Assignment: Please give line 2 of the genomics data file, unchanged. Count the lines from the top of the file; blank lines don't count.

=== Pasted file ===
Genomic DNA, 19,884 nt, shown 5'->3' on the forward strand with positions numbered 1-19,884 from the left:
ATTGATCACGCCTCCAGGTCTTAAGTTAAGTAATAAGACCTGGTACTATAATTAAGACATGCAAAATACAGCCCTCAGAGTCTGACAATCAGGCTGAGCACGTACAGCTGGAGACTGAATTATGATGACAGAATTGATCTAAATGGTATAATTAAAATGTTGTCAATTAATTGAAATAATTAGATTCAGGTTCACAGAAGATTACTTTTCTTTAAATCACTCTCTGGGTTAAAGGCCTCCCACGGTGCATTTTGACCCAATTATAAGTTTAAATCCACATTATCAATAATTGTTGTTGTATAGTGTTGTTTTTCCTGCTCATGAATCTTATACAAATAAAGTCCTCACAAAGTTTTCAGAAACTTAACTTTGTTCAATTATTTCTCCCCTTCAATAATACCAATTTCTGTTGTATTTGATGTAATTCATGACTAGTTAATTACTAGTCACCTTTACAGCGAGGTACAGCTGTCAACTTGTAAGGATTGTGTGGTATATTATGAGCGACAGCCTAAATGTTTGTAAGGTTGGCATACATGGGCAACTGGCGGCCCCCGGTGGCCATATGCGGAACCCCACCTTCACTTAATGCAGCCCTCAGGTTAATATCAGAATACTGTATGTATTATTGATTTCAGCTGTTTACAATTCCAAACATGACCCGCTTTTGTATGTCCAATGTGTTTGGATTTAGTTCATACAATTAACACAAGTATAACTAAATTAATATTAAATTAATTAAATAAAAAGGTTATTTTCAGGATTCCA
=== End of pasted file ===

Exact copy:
ATTGATCACGCCTCCAGGTCTTAAGTTAAGTAATAAGACCTGGTACTATAATTAAGACATGCAAAATACAGCCCTCAGAGTCTGACAATCAGGCTGAGCACGTACAGCTGGAGACTGAATTATGATGACAGAATTGATCTAAATGGTATAATTAAAATGTTGTCAATTAATTGAAATAATTAGATTCAGGTTCACAGAAGATTACTTTTCTTTAAATCACTCTCTGGGTTAAAGGCCTCCCACGGTGCATTTTGACCCAATTATAAGTTTAAATCCACATTATCAATAATTGTTGTTGTATAGTGTTGTTTTTCCTGCTCATGAATCTTATACAAATAAAGTCCTCACAAAGTTTTCAGAAACTTAACTTTGTTCAATTATTTCTCCCCTTCAATAATACCAATTTCTGTTGTATTTGATGTAATTCATGACTAGTTAATTACTAGTCACCTTTACAGCGAGGTACAGCTGTCAACTTGTAAGGATTGTGTGGTATATTATGAGCGACAGCCTAAATGTTTGTAAGGTTGGCATACATGGGCAACTGGCGGCCCCCGGTGGCCATATGCGGAACCCCACCTTCACTTAATGCAGCCCTCAGGTTAATATCAGAATACTGTATGTATTATTGATTTCAGCTGTTTACAATTCCAAACATGACCCGCTTTTGTATGTCCAATGTGTTTGGATTTAGTTCATACAATTAACACAAGTATAACTAAATTAATATTAAATTAATTAAATAAAAAGGTTATTTTCAGGATTCCA